I recently joined a grief support group and part of the group is a devotional by email that we all are supposed to meditate on and reply to the group. I sometimes wonder if anyone gets it and I found this article trite. I include the article and my reply. It's a church group so please excuse the absence of curse words and snide remarks.
DAY 1: THE JOURNEY
Hear my prayer, O LORD, and give ear to my cry, hold not your peace at my tears. For
I am a sojourner with you, a wayfarer as all my forebears were. —Psalm 39:13-14
Several summers ago some friends and I visited the Grand
Canyon. One of our group suggested we get up early to watch the sun rise and then
hike to the bottom of the canyon in the cool of the day. According to his calculations we
should be back by noon. We thought it a great idea and gathered at the Bright Angel
trailhead at five the next morning. The sunrise predictably happened and we all took
pictures as though we were witnessing something wondrous and unique. We were in
After an hour on the steep, deeply pitted trail, however, we realized that “back by noon”
was not even remotely possible. Even that early in the day it was really hot. Soon my
knees were screaming, my heart pounding, and regular stops for trail mix and water
weren’t helping. After another hour our laughter had ceased; we were each captive to
our own private struggle to keep going. “This is turning out to be a lot harder than it
looks,” I thought grimly.
Grief is like that hike—a lot more difficult than it looks. Several months after your loss,
your heart may ache even more intensely than it did in the beginning. You think you
should be better by now, but instead, you are worse. You wonder how long this ordeal is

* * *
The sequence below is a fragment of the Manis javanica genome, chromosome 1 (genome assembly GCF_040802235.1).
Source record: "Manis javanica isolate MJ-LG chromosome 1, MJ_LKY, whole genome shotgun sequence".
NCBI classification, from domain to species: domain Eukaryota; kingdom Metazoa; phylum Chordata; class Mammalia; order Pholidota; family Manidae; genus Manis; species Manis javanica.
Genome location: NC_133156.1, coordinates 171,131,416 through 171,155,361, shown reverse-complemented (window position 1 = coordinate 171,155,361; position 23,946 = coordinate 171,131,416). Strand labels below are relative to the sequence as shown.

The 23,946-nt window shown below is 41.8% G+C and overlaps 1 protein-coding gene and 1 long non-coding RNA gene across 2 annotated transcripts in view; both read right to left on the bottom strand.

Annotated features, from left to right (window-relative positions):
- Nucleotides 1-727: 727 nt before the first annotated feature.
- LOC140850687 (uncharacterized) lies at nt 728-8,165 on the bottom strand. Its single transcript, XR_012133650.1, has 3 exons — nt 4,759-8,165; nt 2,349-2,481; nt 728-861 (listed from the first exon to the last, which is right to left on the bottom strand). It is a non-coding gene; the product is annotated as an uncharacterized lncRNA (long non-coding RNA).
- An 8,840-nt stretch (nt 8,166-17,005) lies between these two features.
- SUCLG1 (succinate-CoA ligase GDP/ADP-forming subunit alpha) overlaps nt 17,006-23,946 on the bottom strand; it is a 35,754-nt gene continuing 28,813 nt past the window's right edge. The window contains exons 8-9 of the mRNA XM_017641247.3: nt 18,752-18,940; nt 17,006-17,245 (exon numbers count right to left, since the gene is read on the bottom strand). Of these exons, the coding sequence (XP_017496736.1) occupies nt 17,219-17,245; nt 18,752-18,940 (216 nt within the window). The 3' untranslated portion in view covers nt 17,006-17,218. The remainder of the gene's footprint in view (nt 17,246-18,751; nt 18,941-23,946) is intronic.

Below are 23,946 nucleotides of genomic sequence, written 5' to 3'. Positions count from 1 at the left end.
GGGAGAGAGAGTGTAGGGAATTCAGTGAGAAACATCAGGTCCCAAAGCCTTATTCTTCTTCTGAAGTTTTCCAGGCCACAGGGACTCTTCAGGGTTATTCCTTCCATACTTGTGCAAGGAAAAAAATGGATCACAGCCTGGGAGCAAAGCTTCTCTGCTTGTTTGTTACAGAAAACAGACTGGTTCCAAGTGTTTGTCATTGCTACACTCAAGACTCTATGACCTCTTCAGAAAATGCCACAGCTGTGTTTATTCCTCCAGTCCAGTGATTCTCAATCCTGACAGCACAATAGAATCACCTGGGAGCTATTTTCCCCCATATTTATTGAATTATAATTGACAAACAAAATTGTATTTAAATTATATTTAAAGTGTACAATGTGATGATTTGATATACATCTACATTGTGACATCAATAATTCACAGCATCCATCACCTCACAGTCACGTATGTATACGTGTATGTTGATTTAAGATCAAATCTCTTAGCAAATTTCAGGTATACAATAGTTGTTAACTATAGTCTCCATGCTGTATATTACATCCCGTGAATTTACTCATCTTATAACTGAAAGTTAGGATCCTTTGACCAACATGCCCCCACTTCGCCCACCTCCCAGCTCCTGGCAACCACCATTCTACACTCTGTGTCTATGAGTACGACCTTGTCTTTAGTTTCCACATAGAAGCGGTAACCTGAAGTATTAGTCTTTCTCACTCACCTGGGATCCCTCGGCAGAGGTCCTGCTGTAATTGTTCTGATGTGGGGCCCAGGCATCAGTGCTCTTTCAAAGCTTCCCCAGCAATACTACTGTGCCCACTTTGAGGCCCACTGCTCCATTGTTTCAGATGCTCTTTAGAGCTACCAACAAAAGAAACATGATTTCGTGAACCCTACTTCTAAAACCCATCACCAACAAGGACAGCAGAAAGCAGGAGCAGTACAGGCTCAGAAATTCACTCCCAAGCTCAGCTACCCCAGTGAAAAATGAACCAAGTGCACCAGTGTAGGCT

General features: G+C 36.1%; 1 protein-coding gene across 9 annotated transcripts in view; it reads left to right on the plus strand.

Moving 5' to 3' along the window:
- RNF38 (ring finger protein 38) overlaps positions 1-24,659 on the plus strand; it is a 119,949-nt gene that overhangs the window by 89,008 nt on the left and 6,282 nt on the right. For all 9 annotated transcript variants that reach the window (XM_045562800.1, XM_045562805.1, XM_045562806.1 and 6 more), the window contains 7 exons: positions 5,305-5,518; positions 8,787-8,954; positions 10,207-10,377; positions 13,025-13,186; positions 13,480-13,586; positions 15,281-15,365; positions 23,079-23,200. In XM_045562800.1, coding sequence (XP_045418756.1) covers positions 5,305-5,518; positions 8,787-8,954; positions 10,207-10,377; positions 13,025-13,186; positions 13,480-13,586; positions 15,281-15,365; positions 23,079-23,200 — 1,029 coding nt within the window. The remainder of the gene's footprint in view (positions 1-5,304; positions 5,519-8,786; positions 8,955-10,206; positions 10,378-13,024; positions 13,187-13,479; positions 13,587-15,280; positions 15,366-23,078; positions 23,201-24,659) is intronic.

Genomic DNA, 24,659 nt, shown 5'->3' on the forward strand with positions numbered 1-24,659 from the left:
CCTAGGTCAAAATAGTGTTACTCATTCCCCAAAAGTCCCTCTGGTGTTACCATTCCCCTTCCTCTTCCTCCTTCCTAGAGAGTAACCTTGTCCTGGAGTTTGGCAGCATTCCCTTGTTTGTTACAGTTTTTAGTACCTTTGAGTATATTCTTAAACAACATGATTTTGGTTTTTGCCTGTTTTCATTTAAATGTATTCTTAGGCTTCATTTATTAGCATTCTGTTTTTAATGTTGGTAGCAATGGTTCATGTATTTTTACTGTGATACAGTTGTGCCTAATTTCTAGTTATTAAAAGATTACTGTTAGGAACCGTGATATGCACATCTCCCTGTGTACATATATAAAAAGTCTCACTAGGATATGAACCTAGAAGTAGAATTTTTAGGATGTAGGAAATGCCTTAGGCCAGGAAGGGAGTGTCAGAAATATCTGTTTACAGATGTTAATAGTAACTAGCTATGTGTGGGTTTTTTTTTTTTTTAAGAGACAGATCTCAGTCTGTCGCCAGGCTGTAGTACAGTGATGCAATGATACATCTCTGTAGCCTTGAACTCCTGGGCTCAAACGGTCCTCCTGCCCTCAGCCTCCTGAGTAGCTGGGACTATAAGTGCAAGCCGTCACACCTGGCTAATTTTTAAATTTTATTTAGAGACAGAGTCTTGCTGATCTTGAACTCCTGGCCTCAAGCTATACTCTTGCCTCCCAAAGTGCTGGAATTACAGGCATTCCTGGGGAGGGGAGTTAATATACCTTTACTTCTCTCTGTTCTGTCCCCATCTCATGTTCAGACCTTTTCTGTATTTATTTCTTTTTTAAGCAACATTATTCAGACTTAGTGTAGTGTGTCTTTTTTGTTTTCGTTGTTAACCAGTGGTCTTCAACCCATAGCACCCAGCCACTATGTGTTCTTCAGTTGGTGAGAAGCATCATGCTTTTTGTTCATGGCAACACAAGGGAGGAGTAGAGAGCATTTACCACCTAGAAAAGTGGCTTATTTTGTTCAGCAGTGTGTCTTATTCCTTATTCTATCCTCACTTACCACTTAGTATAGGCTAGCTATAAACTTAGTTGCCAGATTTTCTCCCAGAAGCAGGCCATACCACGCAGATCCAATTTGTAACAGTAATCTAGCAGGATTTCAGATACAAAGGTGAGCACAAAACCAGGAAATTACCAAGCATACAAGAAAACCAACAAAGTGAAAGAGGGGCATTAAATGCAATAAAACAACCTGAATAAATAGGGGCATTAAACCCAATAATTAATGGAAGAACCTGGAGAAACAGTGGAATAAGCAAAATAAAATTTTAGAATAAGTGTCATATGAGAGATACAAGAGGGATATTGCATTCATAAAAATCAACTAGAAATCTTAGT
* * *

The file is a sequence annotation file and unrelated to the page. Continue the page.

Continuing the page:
going to last and want nothing more than for it to be over. You wonder if you are losing
This is where faith comes in, even though yours may be shaky and you are finding it
hard to trust that God hears you or cares. Faith is putting one foot in front of the other
even though you think you can’t possibly take one more step.
Our little posse didn’t make it to the trail’s end. We turned back at the three-mile
marker. By this time the sun was higher and hotter, and we were exhausted. When at
last we arrived at the lodge where other friends were waiting, we were presented with
souvenir magnets which read, “I hiked, dragged myself, complained, nearly passed out
and barely made it out of THE CANYON.” We laughed, but I also found great assurance
in those words. This hike is grueling, I realized, not just for me, but for everyone who
Wherever you are today, know that others have traveled this path and have lived
through it. You will survive too, no matter how much you hurt today.
O God, help me to keep going and to trust that you are on this journey with me. Amen.
and my reply
Perhaps it is because the way my brain is wired that I think differently than some. I sometimes wonder if anyone can relate to what I am going through however, it doesn't bother me when I am misunderstood. If grief compares to a hike then my hike would be like two steps forward and one step back, a half a mile then fall and remain down for days at a time before I'm able to get up and continue on my way. Things off the path would distract me and send me off into the woods for awhile before wondering my way back to the path and I wouldn't be able to predict when or where I would fall or be distracted by something in the woods. I've made mistakes on my way, I've wondered in the wrong direction and spent days unable to move but still I am alive and pray for God to give me a clean and healed heart. I know he is working along on me while I sometimes fight his work holding onto what I want and not necessarily what he has planned for me. Ultimately though as a year comes up I can see that this whole experience is just another large crack in this vessel of a body He gave me and that He loved cracked pots like me because those cracks allow his light to shine through. Now I allow myself the time to rest before I get up after a fall, brush myself off and go on. Just my two cents.